Article: article from journal or magazin.
Toll-like receptor and inflammasome signals converge to amplify the innate bactericidal capacity of T helper 1 cells.
T cell effector functions can be elicited by noncognate stimuli, but the mechanism and contribution of this pathway to the resolution of intracellular macrophage infections have not been defined. Here, we show that CD4(+) T helper 1 (Th1) cells could be rapidly stimulated by microbe-associated molecular patterns during active infection with Salmonella or Chlamydia. Further, maximal stimulation of Th1 cells by lipopolysaccharide (LPS) did not require T-cell-intrinsic expression of toll-like receptor 4 (TLR4), interleukin-1 receptor (IL-1R), or interferon-γ receptor (IFN-γR) but instead required IL-18R, IL-33R, and adaptor protein MyD88. Innate stimulation of Th1 cells also required host expression of TLR4 and inflammasome components that together increased serum concentrations of IL-18. Finally, the elimination of noncognate Th1 cell stimulation hindered the resolution of primary Salmonella infection. Thus, the in vivo bactericidal capacity of Th1 cells is regulated by the response to noncognate stimuli elicited by multiple innate immune receptors.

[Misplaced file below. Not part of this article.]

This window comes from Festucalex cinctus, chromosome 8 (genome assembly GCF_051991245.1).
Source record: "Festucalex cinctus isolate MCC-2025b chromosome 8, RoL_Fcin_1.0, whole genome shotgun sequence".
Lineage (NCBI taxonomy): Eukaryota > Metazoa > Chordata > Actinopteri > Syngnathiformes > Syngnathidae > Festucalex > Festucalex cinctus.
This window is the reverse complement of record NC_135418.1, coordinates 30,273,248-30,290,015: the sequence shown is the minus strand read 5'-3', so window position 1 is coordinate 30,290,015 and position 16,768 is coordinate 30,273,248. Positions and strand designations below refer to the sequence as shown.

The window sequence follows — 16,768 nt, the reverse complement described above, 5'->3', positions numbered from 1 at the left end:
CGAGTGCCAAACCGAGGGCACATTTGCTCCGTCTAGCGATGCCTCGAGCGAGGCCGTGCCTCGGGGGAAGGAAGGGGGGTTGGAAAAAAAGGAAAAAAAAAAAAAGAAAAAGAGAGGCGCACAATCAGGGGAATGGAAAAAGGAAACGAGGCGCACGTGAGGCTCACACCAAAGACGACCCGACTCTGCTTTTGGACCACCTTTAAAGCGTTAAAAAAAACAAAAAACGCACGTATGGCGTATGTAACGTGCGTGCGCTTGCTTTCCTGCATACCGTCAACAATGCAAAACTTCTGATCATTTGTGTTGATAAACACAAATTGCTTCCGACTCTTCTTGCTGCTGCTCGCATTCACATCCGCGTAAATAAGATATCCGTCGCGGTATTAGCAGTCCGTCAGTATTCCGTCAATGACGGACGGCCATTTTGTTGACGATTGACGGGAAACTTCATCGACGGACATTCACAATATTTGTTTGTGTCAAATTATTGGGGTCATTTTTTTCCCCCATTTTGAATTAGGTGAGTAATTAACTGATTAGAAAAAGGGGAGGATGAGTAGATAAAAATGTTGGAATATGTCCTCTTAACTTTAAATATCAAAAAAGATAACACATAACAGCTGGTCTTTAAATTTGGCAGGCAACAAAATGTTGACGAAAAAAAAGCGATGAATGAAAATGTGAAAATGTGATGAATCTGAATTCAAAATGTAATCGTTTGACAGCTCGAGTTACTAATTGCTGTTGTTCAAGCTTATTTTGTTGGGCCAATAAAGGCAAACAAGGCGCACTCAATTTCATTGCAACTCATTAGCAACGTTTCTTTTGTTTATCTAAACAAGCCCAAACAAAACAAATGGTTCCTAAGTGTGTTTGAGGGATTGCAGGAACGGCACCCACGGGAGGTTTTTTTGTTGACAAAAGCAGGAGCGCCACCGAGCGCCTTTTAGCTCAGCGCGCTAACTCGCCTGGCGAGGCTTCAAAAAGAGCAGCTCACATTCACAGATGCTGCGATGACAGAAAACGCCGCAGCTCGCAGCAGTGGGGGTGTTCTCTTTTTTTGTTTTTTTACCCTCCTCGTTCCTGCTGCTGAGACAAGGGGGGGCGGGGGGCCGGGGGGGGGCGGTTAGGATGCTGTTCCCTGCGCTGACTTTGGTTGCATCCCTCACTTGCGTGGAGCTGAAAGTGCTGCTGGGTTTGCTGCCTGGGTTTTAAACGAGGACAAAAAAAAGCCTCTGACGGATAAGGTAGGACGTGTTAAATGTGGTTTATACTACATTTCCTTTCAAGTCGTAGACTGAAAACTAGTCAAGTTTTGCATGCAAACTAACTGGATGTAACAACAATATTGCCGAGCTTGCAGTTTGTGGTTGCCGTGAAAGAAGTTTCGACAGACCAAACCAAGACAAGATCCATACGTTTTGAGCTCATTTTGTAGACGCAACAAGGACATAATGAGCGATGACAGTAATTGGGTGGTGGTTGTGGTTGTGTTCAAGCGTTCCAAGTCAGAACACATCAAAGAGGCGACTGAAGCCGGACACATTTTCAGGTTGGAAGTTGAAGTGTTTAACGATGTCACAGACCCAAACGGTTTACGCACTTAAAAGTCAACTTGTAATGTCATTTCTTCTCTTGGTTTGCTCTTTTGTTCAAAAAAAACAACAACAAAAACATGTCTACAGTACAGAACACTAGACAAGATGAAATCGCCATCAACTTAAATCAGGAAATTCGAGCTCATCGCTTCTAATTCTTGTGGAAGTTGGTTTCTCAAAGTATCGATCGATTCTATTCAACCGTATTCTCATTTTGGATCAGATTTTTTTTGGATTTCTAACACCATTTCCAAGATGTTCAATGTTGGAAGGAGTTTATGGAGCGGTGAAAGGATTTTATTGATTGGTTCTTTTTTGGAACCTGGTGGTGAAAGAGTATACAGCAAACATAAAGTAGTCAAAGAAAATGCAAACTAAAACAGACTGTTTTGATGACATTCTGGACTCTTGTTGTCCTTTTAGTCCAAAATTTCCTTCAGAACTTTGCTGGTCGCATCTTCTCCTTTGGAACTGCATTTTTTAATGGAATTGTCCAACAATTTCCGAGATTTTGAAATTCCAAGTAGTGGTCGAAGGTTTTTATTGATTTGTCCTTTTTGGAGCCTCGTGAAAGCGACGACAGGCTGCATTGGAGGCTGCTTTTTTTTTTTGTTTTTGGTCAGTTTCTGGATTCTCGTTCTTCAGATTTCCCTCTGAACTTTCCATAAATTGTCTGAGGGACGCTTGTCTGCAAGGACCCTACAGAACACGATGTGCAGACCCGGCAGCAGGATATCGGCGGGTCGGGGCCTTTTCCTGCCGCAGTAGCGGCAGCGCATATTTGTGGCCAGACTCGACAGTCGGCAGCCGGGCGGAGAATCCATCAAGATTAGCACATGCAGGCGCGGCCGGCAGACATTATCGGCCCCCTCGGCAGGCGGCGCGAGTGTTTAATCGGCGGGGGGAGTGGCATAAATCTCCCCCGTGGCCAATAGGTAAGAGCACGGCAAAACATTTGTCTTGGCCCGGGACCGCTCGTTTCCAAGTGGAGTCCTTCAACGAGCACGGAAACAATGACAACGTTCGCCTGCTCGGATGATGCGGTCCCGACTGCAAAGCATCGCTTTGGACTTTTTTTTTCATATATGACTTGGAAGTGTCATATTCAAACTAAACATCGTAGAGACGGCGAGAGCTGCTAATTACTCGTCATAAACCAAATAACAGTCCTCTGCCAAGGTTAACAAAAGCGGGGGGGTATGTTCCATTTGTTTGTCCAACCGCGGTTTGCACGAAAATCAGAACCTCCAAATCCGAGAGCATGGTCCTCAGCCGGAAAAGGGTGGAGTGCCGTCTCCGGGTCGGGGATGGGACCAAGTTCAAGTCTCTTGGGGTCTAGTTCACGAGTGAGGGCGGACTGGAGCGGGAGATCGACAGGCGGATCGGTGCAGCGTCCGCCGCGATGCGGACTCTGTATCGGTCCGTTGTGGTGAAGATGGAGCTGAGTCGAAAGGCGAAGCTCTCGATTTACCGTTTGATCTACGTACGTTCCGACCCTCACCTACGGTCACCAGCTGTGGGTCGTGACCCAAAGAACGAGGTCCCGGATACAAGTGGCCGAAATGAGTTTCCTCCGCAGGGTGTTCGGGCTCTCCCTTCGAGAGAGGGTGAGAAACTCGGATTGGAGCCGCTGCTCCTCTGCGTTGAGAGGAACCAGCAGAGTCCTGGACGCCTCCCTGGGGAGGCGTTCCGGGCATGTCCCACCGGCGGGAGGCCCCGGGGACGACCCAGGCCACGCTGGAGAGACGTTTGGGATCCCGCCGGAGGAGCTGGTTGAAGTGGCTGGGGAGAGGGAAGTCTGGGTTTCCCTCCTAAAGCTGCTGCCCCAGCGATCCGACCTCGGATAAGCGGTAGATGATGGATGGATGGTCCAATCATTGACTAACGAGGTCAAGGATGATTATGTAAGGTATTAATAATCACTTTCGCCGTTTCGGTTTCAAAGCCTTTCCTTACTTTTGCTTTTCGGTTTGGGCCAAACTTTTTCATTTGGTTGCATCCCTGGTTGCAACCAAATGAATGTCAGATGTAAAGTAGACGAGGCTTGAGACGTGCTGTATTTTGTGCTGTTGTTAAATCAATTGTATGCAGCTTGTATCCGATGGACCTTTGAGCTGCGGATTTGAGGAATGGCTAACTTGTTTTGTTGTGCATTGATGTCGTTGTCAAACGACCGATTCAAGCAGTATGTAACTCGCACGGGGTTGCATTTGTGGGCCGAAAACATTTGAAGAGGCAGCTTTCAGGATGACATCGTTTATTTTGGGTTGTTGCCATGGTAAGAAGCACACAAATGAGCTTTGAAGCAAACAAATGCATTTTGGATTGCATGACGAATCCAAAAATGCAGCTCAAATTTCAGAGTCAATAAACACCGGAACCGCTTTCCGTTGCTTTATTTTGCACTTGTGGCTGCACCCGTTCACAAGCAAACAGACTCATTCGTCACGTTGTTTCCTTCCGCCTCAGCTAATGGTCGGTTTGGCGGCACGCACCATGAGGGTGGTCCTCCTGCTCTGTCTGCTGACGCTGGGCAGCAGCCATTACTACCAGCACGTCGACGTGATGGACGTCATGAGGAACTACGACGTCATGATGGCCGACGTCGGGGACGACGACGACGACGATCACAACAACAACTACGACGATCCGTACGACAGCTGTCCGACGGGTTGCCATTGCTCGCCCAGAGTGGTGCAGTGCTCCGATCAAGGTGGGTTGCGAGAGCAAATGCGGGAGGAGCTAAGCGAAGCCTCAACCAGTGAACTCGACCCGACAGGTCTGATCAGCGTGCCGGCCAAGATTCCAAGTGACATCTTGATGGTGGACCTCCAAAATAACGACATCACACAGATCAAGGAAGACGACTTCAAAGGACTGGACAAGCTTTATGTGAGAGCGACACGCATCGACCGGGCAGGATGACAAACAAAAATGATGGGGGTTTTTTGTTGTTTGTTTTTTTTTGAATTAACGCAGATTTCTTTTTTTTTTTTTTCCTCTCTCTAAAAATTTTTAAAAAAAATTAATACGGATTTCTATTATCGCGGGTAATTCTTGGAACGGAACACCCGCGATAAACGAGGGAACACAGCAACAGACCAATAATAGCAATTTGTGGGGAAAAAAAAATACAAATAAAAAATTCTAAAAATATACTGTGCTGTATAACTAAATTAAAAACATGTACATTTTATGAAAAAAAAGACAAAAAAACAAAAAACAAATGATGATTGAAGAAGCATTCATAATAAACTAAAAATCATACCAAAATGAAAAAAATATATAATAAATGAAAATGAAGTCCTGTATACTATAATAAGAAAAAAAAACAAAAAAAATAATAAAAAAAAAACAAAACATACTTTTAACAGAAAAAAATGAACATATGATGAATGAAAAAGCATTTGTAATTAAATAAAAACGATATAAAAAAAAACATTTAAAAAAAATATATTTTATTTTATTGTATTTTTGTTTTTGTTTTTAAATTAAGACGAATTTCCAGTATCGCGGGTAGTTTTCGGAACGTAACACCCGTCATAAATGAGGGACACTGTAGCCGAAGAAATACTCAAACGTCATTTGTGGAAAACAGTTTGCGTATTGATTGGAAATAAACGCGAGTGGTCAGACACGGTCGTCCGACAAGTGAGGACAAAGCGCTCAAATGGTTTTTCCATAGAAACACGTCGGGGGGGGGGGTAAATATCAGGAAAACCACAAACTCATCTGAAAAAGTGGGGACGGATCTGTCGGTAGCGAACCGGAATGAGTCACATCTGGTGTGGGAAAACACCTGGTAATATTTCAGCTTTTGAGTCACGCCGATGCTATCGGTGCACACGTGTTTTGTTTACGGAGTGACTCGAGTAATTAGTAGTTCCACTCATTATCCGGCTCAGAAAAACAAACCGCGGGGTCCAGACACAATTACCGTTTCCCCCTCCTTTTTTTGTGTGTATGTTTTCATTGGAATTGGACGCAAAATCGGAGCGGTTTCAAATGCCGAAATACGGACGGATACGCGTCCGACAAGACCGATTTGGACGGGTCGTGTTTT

Animals, Bacterial Load/immunology, CD4 Antigens/immunology, Chlamydia/physiology, Flow Cytometry, Immunity, Innate/immunology, Inflammasomes/metabolism, Interleukin-18/metabolism, Mice, Mice, Inbred C57BL, Real-Time Polymerase Chain Reaction, Salmonella/physiology, Signal Transduction, Th1 Cells/immunology, Toll-Like Receptor 4/metabolism, Toll-Like Receptors/metabolism
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